Something as simple as a generalization, clerical error, or error by omission can lead to expensive legal complications once the time comes for your trust to distribute your estate to your beneficiaries. Often, the first step is to find a qualified estate planning professional in your area.

After that, consider your options. Living trust come in many shapes and sizes, according to different needs. You can also set up several trusts, as per your wishes. While one trust can be set up to distribute your assets to your eldest children, if you have a younger child or someone with special needs, a trust can be created for them with special terms to help manage the money for them. Charitable trusts can be created to help give back to others, and for the tax benefit of reducing the size of your taxable estate. Irrevocable asset protection trusts completely remove assets from your control, to safeguard your assets for your children against creditors.

Once the plan has been laid out, it’s time to work the five important steps below.

1. Create an Inventory

Know first what you are going to fund into your trusts. Go through every asset in your name and find out how you’re going to account for everything. It helps to make a list of where your different assets are, for a future trustee to arrange the physical distribution of vehicles and know the location of each real estate property.

If you own assets in different states, do not worry. While probate laws differ in other states, once a living trust is created in the state in which you reside, it is honored even if you move to a different state. However, before you move, inquire if the state you’re moving to requires that you register your trust there.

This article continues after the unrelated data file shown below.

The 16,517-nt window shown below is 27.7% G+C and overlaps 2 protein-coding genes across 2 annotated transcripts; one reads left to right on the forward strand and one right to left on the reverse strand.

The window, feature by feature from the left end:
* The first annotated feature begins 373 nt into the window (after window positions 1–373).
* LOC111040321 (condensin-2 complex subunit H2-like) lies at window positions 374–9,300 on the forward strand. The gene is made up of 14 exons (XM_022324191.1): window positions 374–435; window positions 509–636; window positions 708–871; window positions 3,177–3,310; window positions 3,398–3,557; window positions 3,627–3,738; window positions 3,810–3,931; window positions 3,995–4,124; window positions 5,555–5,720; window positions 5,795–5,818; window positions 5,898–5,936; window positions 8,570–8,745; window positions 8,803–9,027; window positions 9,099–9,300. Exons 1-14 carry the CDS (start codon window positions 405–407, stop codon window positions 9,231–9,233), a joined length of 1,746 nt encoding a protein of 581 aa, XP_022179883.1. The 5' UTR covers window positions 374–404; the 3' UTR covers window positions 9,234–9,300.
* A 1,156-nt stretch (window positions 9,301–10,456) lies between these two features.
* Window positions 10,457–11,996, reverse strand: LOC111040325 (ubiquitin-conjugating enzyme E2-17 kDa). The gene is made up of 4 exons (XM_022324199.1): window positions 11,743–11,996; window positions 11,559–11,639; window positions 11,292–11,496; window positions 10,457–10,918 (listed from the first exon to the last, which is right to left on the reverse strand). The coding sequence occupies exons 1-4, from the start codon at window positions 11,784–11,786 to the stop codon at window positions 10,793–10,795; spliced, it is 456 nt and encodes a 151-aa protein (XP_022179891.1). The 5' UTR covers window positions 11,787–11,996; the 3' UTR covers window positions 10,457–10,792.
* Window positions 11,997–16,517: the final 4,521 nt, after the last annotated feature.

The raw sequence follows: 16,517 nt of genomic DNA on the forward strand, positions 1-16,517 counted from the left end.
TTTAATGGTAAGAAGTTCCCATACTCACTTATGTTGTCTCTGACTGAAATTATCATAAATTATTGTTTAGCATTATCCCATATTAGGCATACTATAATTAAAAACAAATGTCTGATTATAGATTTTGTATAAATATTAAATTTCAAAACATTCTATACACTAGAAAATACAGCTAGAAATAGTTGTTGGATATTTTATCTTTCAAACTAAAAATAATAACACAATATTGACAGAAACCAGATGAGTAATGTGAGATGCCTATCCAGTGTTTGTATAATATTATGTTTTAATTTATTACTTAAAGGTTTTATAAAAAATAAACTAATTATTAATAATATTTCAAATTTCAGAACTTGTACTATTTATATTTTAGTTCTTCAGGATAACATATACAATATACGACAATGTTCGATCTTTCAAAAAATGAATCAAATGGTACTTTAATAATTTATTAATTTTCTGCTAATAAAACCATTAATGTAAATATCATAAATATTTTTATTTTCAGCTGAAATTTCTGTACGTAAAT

2. Prepare the Paperwork

Before a trust can be completed, everything the trust document mentions must be renamed to link back to the trust, rather than to you. If you own a home, then you must change the deed on the property to reflect that it is part of your living trust. Property in a revocable living trust is still under your control until you pass away.

3. Assign Beneficiaries and Trustees

The major human components in a trust are the trust’s grantor (you), succeeding trustee (the person assigned to handle the trust when you pass away), and the trust’s beneficiaries. All must be named within the trust document, which must be signed by you or by a legitimate proxy in front of witnesses. There are certain properties and assets that do not have to be funded into a trust. Life insurance accounts, retirement accounts, and assets with transfer-upon-death/payable-upon-death beneficiaries do not pass through probate, passing straight to said beneficiaries instead.